An anal fissure can be a painful condition and one that you certainly don’t want to repeat. Or, perhaps you want to better understand the problem and how to prevent it. In either case, knowing what can cause an anal fissure is important.
Here’s a look at what an anal fissure is, what can cause the uncomfortable condition, and what you can do to prevent an anal fissure.
As the name implies, an anal fissure is an opening in the lining of your anal canal, which is the bottom most area of your rectum where stool exits.
There are several ways in which an anal fissure can develop, and the following are among the more common:
If you have chronic constipation and you’re constantly straining to have a bowel movement, you’re more at risk for developing an anal fissure.
If you’re dehydrated and pass a particularly hard piece of stool, it can tear the lining of your anal canal on the way out. Also, eating something that your body cannot break down properly can lead to lumpier stool than normal, and these lumps can cause an anal fissure.
If your anal sphincter muscle is too tight, it can make passing stool more challenging and increase your risk for an anal fissure.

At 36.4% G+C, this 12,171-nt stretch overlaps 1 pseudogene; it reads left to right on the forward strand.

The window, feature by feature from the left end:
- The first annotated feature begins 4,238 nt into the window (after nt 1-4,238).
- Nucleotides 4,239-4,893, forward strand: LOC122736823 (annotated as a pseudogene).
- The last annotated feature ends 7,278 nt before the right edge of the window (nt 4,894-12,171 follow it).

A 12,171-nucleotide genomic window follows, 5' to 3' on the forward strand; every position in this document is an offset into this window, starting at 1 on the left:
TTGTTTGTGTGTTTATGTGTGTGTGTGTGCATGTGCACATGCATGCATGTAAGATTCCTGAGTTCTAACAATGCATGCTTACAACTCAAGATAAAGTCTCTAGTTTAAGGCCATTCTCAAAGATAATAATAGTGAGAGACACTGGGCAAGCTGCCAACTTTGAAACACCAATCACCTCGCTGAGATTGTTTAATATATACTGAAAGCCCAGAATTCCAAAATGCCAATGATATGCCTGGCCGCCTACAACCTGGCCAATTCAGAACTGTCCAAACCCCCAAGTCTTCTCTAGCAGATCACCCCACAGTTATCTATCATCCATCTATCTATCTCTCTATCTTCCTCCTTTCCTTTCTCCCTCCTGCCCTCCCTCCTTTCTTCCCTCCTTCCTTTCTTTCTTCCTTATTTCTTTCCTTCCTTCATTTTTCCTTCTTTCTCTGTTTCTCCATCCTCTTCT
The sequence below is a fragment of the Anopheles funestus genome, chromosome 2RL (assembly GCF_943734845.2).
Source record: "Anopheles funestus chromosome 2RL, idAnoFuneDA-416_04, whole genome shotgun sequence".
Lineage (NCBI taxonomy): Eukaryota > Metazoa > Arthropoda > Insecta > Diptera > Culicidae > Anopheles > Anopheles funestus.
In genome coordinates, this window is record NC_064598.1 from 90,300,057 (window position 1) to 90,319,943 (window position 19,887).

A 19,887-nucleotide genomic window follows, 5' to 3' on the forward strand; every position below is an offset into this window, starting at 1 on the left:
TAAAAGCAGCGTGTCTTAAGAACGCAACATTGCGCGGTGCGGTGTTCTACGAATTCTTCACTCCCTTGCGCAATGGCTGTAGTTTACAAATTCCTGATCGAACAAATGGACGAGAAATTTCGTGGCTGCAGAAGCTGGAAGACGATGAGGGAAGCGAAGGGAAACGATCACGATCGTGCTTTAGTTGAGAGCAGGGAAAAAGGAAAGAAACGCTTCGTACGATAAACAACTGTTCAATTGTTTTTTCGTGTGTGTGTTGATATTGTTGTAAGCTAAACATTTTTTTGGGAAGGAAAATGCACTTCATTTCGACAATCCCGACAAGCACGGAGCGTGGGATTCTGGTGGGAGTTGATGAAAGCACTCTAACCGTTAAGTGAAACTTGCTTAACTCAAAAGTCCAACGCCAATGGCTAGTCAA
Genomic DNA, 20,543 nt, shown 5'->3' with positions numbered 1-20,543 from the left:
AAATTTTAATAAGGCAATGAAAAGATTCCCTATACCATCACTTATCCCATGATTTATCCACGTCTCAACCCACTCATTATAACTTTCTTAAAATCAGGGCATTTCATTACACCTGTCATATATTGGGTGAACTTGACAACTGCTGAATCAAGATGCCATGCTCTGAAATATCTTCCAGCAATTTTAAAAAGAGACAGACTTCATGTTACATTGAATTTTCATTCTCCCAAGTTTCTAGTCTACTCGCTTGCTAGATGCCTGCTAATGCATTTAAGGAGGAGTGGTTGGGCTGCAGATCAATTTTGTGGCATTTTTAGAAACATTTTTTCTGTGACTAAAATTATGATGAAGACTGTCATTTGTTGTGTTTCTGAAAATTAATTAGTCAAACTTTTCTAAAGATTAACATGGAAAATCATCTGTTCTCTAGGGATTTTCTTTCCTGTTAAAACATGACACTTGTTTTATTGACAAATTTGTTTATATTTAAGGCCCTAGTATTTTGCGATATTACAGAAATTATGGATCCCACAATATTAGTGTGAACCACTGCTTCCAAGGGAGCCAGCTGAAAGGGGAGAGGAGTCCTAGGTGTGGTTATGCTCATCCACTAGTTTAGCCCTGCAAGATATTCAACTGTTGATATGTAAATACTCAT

People who engage in anal sex may be more vulnerable to an anal fissure. Also, placing objects into your anus can damage the lining of your anal canal.
Once you’ve had an anal fissure, you’re more prone to developing another one because the lining may weaken after it heals.
Now that we better understand how an anal fissure can develop, you can work toward treatment and prevention.
For existing anal fissures, we recommend the following:
If your anal fissure is slow to heal, we can prescribe medications that relax your sphincter muscle to prevent constipation. If you suffer from chronic anal fissures, we can perform a sphincterotomy, which boasts a 90% success rate. This procedure allows you to better control your bowel movements and gas.
To prevent anal fissures, we recommend the following:
If you have more questions about anal fissures, please contact one of our offices in Fairfax, Fair Oaks, Alexandria, Gainesville, Woodbridge, or Lansdowne, Virginia.